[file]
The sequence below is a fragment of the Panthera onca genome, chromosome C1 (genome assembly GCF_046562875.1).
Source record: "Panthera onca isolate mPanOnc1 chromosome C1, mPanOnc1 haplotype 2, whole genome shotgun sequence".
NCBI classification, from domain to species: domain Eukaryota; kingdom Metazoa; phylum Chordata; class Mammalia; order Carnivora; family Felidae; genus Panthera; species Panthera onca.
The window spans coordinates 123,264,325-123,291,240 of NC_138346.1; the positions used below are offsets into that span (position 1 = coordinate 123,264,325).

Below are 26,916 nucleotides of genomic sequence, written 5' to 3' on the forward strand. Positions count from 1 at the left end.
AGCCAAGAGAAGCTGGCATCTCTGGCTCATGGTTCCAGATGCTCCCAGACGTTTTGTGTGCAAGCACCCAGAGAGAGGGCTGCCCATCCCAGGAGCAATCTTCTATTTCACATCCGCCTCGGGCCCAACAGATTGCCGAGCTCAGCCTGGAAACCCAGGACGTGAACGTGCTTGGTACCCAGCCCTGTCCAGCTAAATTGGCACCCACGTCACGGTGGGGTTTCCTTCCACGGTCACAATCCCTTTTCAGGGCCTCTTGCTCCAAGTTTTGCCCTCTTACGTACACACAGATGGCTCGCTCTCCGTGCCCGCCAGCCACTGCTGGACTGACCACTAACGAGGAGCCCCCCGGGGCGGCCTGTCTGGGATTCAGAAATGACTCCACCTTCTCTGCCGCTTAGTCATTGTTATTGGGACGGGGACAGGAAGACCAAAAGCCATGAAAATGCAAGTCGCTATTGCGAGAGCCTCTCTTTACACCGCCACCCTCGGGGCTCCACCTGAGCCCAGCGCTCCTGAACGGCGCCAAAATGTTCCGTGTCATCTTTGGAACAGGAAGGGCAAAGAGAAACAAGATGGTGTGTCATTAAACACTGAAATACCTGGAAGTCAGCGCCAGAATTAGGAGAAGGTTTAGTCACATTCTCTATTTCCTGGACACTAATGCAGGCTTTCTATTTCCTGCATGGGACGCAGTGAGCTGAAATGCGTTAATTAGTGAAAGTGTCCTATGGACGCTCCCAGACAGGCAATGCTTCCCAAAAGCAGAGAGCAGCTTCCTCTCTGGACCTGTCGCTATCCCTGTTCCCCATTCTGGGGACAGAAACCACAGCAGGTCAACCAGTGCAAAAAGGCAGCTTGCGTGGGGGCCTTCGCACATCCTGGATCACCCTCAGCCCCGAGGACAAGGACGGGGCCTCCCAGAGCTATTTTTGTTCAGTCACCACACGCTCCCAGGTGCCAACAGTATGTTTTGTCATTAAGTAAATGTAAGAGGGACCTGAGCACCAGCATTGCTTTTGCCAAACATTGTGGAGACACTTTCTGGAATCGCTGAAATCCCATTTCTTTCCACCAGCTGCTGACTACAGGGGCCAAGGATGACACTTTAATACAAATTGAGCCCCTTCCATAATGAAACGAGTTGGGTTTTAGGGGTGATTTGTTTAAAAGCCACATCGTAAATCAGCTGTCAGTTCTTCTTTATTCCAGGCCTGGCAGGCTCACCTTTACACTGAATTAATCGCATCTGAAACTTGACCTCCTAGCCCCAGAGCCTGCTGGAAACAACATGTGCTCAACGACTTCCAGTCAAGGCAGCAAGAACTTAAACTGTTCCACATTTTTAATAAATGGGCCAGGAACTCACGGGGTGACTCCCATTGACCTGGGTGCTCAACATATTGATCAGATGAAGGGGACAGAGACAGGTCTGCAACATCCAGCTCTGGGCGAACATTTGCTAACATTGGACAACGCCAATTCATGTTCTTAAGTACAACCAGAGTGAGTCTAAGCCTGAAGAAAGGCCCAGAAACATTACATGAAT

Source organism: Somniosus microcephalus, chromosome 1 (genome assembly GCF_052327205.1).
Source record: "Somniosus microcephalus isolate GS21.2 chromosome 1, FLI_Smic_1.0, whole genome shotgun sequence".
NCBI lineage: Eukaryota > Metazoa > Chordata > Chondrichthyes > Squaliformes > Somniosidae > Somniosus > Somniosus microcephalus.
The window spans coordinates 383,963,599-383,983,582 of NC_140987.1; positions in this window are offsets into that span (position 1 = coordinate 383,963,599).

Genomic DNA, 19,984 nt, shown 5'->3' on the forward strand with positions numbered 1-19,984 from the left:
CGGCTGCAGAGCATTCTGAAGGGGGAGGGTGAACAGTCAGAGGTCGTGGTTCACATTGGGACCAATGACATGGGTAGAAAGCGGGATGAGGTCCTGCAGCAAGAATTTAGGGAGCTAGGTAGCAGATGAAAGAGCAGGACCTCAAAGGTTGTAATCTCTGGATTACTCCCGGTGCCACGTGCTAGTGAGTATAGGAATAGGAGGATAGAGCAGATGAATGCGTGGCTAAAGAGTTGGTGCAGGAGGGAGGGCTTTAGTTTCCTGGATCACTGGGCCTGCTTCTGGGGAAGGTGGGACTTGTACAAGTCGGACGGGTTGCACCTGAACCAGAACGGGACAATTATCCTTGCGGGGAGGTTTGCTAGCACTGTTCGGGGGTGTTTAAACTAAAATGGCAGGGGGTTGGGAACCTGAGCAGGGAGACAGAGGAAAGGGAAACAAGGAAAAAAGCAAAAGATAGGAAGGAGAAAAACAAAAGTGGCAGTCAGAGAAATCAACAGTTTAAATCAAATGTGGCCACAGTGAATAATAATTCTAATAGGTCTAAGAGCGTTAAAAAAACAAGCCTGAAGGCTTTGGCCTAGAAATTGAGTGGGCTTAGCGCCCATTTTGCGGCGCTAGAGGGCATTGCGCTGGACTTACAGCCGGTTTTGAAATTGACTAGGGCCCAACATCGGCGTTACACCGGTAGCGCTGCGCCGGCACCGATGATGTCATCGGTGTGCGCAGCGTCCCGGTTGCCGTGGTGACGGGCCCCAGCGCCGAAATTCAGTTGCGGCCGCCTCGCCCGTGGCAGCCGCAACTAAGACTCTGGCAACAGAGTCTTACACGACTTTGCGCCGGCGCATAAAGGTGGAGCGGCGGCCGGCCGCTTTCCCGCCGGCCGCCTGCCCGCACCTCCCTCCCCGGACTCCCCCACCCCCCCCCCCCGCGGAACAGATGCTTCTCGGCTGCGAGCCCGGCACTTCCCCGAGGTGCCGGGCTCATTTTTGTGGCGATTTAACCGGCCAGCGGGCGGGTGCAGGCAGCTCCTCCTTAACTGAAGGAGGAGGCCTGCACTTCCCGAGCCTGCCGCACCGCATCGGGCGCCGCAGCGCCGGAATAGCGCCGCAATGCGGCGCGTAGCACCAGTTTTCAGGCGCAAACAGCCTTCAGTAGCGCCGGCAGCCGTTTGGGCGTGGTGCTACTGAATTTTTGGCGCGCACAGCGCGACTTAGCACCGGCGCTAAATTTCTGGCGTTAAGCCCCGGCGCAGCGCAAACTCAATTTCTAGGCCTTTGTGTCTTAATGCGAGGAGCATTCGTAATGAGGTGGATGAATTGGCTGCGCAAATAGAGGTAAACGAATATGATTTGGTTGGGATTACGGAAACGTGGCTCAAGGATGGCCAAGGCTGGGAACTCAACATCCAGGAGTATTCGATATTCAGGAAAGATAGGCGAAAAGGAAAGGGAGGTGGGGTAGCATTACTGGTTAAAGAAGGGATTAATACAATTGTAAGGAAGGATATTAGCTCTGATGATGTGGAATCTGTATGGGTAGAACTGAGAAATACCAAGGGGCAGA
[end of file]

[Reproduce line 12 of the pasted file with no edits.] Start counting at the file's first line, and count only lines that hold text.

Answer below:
CGGCTGCAGAGCATTCTGAAGGGGGAGGGTGAACAGTCAGAGGTCGTGGTTCACATTGGGACCAATGACATGGGTAGAAAGCGGGATGAGGTCCTGCAGCAAGAATTTAGGGAGCTAGGTAGCAGATGAAAGAGCAGGACCTCAAAGGTTGTAATCTCTGGATTACTCCCGGTGCCACGTGCTAGTGAGTATAGGAATAGGAGGATAGAGCAGATGAATGCGTGGCTAAAGAGTTGGTGCAGGAGGGAGGGCTTTAGTTTCCTGGATCACTGGGCCTGCTTCTGGGGAAGGTGGGACTTGTACAAGTCGGACGGGTTGCACCTGAACCAGAACGGGACAATTATCCTTGCGGGGAGGTTTGCTAGCACTGTTCGGGGGTGTTTAAACTAAAATGGCAGGGGGTTGGGAACCTGAGCAGGGAGACAGAGGAAAGGGAAACAAGGAAAAAAGCAAAAGATAGGAAGGAGAAAAACAAAAGTGGCAGTCAGAGAAATCAACAGTTTAAATCAAATGTGGCCACAGTGAATAATAATTCTAATAGGTCTAAGAGCGTTAAAAAAACAAGCCTGAAGGCTTTGGCCTAGAAATTGAGTGGGCTTAGCGCCCATTTTGCGGCGCTAGAGGGCATTGCGCTGGACTTACAGCCGGTTTTGAAATTGACTAGGGCCCAACATCGGCGTTACACCGGTAGCGCTGCGCCGGCACCGATGATGTCATCGGTGTGCGCAGCGTCCCGGTTGCCGTGGTGACGGGCCCCAGCGCCGAAATTCAGTTGCGGCCGCCTCGCCCGTGGCAGCCGCAACTAAGACTCTGGCAACAGAGTCTTACACGACTTTGCGCCGGCGCATAAAGGTGGAGCGGCGGCCGGCCGCTTTCCCGCCGGCCGCCTGCCCGCACCTCCCTCCCCGGACTCCCCCACCCCCCCCCCCCGCGGAACAGATGCTTCTCGGCTGCGAGCCCGGCACTTCCCCGAGGTGCCGGGCTCATTTTTGTGGCGATTTAACCGGCCAGCGGGCGGGTGCAGGCAGCTCCTCCTTAACTGAAGGAGGAGGCCTGCACTTCCCGAGCCTGCCGCACCGCATCGGGCGCCGCAGCGCCGGAATAGCGCCGCAATGCGGCGCGTAGCACCAGTTTTCAGGCGCAAACAGCCTTCAGTAGCGCCGGCAGCCGTTTGGGCGTGGTGCTACTGAATTTTTGGCGCGCACAGCGCGACTTAGCACCGGCGCTAAATTTCTGGCGTTAAGCCCCGGCGCAGCGCAAACTCAATTTCTAGGCCTTTGTGTCTTAATGCGAGGAGCATTCGTAATGAGGTGGATGAATTGGCTGCGCAAATAGAGGTAAACGAATATGATTTGGTTGGGATTACGGAAACGTGGCTCAAGGATGGCCAAGGCTGGGAACTCAACATCCAGGAGTATTCGATATTCAGGAAAGATAGGCGAAAAGGAAAGGGAGGTGGGGTAGCATTACTGGTTAAAGAAGGGATTAATACAATTGTAAGGAAGGATATTAGCTCTGATGATGTGGAATCTGTATGGGTAGAACTGAGAAATACCAAGGGGCAGA